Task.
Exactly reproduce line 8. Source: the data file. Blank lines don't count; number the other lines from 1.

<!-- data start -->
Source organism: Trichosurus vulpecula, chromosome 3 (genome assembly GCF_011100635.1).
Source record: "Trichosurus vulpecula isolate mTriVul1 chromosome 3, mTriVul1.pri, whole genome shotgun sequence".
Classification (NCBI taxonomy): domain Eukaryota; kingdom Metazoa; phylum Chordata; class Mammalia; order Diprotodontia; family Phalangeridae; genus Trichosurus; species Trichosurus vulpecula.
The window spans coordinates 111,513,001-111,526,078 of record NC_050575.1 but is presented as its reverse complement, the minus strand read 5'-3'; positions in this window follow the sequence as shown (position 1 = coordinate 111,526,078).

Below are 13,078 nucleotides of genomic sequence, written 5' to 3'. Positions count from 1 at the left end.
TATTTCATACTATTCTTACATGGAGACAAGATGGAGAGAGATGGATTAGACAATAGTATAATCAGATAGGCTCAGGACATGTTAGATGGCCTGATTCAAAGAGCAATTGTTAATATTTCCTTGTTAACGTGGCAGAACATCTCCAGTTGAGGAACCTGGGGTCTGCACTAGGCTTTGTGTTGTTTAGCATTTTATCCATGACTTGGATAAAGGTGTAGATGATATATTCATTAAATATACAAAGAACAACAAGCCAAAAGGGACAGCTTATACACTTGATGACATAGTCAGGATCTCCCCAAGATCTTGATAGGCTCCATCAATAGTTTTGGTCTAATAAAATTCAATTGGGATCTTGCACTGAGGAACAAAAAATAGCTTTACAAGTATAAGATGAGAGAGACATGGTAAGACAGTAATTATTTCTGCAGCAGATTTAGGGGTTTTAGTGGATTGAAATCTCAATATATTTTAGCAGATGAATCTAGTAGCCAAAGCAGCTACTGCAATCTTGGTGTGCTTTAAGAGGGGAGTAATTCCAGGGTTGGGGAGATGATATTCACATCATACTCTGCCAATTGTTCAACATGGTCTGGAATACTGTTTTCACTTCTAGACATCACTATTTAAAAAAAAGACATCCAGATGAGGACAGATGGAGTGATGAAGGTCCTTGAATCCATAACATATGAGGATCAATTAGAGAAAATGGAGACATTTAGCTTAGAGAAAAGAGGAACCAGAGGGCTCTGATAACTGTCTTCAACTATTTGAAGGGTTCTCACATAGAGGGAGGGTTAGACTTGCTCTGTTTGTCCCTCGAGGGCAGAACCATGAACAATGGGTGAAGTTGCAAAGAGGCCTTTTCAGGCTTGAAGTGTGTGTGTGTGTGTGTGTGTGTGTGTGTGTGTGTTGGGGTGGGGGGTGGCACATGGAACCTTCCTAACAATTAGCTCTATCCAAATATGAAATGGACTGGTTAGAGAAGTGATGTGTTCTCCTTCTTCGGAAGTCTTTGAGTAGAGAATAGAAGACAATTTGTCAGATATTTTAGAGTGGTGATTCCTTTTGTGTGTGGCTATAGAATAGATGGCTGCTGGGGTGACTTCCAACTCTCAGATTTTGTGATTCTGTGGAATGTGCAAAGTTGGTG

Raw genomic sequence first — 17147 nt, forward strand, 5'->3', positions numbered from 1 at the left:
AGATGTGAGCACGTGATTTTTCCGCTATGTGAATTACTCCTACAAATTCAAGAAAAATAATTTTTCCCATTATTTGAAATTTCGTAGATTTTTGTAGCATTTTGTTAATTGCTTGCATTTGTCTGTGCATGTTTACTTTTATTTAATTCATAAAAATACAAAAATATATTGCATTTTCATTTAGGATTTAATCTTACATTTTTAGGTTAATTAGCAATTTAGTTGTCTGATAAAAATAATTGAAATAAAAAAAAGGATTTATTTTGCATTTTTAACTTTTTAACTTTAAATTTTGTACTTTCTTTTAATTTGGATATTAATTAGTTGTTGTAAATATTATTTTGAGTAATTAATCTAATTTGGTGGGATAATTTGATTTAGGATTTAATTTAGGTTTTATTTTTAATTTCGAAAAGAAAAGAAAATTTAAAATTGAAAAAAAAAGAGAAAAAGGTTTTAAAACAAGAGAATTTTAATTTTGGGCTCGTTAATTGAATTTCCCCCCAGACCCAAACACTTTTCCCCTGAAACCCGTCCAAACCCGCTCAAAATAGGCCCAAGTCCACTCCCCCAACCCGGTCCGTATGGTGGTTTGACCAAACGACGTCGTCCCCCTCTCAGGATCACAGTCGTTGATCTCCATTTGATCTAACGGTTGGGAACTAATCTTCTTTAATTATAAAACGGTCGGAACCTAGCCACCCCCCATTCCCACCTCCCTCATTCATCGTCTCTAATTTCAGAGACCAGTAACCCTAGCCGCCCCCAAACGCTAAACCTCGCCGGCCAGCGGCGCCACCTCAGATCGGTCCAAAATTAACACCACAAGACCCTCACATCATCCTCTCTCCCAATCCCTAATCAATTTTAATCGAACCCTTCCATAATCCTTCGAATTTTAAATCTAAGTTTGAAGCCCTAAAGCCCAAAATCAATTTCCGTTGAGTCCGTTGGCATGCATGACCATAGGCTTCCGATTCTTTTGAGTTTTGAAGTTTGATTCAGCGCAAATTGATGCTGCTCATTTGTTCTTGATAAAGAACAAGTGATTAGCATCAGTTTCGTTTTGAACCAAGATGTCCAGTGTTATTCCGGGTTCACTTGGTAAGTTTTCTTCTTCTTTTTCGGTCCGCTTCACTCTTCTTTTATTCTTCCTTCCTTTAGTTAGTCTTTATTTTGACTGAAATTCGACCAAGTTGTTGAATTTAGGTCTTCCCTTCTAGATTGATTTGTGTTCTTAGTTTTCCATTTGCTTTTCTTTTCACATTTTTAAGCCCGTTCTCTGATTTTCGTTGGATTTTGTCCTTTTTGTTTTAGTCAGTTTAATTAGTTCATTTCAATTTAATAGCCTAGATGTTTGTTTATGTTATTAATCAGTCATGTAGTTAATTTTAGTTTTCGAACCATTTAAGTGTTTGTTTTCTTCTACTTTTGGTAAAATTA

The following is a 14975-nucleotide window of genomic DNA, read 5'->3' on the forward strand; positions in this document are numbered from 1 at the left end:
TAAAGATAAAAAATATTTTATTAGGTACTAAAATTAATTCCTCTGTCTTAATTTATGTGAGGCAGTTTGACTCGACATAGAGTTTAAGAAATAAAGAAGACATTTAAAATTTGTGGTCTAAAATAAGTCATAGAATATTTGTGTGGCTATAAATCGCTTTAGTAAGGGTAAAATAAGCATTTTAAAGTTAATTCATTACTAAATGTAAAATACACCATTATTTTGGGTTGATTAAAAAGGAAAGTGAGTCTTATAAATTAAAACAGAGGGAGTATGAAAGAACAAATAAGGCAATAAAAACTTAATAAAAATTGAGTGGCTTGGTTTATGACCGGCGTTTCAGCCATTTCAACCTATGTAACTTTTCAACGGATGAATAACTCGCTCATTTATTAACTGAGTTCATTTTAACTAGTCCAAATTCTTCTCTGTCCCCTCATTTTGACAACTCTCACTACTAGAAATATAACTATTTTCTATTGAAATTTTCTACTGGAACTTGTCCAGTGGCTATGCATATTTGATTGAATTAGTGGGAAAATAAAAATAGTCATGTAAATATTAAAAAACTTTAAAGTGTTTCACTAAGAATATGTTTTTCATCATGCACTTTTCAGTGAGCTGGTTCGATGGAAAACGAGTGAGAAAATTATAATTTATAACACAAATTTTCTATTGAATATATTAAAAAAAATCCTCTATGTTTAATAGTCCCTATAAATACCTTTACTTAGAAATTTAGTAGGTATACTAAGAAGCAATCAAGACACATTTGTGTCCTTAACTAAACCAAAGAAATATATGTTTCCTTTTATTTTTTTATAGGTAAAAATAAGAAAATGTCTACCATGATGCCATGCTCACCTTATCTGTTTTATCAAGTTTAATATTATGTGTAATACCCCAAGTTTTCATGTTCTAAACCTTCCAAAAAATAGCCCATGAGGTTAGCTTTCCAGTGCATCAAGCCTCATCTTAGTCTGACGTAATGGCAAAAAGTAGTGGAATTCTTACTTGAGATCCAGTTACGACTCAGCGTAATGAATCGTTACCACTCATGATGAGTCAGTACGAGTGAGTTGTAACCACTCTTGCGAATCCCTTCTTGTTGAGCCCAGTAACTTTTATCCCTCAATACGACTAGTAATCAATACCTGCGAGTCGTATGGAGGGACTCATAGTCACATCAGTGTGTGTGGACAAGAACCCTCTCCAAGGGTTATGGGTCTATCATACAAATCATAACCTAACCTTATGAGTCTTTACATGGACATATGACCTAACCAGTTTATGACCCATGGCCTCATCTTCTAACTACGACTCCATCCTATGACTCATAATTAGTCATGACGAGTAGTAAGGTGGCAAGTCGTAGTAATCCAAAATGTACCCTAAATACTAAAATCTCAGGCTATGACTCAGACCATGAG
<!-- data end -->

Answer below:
AGATGTGAGCACGTGATTTTTCCGCTATGTGAATTACTCCTACAAATTCAAGAAAAATAATTTTTCCCATTATTTGAAATTTCGTAGATTTTTGTAGCATTTTGTTAATTGCTTGCATTTGTCTGTGCATGTTTACTTTTATTTAATTCATAAAAATACAAAAATATATTGCATTTTCATTTAGGATTTAATCTTACATTTTTAGGTTAATTAGCAATTTAGTTGTCTGATAAAAATAATTGAAATAAAAAAAAGGATTTATTTTGCATTTTTAACTTTTTAACTTTAAATTTTGTACTTTCTTTTAATTTGGATATTAATTAGTTGTTGTAAATATTATTTTGAGTAATTAATCTAATTTGGTGGGATAATTTGATTTAGGATTTAATTTAGGTTTTATTTTTAATTTCGAAAAGAAAAGAAAATTTAAAATTGAAAAAAAAAGAGAAAAAGGTTTTAAAACAAGAGAATTTTAATTTTGGGCTCGTTAATTGAATTTCCCCCCAGACCCAAACACTTTTCCCCTGAAACCCGTCCAAACCCGCTCAAAATAGGCCCAAGTCCACTCCCCCAACCCGGTCCGTATGGTGGTTTGACCAAACGACGTCGTCCCCCTCTCAGGATCACAGTCGTTGATCTCCATTTGATCTAACGGTTGGGAACTAATCTTCTTTAATTATAAAACGGTCGGAACCTAGCCACCCCCCATTCCCACCTCCCTCATTCATCGTCTCTAATTTCAGAGACCAGTAACCCTAGCCGCCCCCAAACGCTAAACCTCGCCGGCCAGCGGCGCCACCTCAGATCGGTCCAAAATTAACACCACAAGACCCTCACATCATCCTCTCTCCCAATCCCTAATCAATTTTAATCGAACCCTTCCATAATCCTTCGAATTTTAAATCTAAGTTTGAAGCCCTAAAGCCCAAAATCAATTTCCGTTGAGTCCGTTGGCATGCATGACCATAGGCTTCCGATTCTTTTGAGTTTTGAAGTTTGATTCAGCGCAAATTGATGCTGCTCATTTGTTCTTGATAAAGAACAAGTGATTAGCATCAGTTTCGTTTTGAACCAAGATGTCCAGTGTTATTCCGGGTTCACTTGGTAAGTTTTCTTCTTCTTTTTCGGTCCGCTTCACTCTTCTTTTATTCTTCCTTCCTTTAGTTAGTCTTTATTTTGACTGAAATTCGACCAAGTTGTTGAATTTAGGTCTTCCCTTCTAGATTGATTTGTGTTCTTAGTTTTCCATTTGCTTTTCTTTTCACATTTTTAAGCCCGTTCTCTGATTTTCGTTGGATTTTGTCCTTTTTGTTTTAGTCAGTTTAATTAGTTCATTTCAATTTAATAGCCTAGATGTTTGTTTATGTTATTAATCAGTCATGTAGTTAATTTTAGTTTTCGAACCATTTAAGTGTTTGTTTTCTTCTACTTTTGGTAAAATTA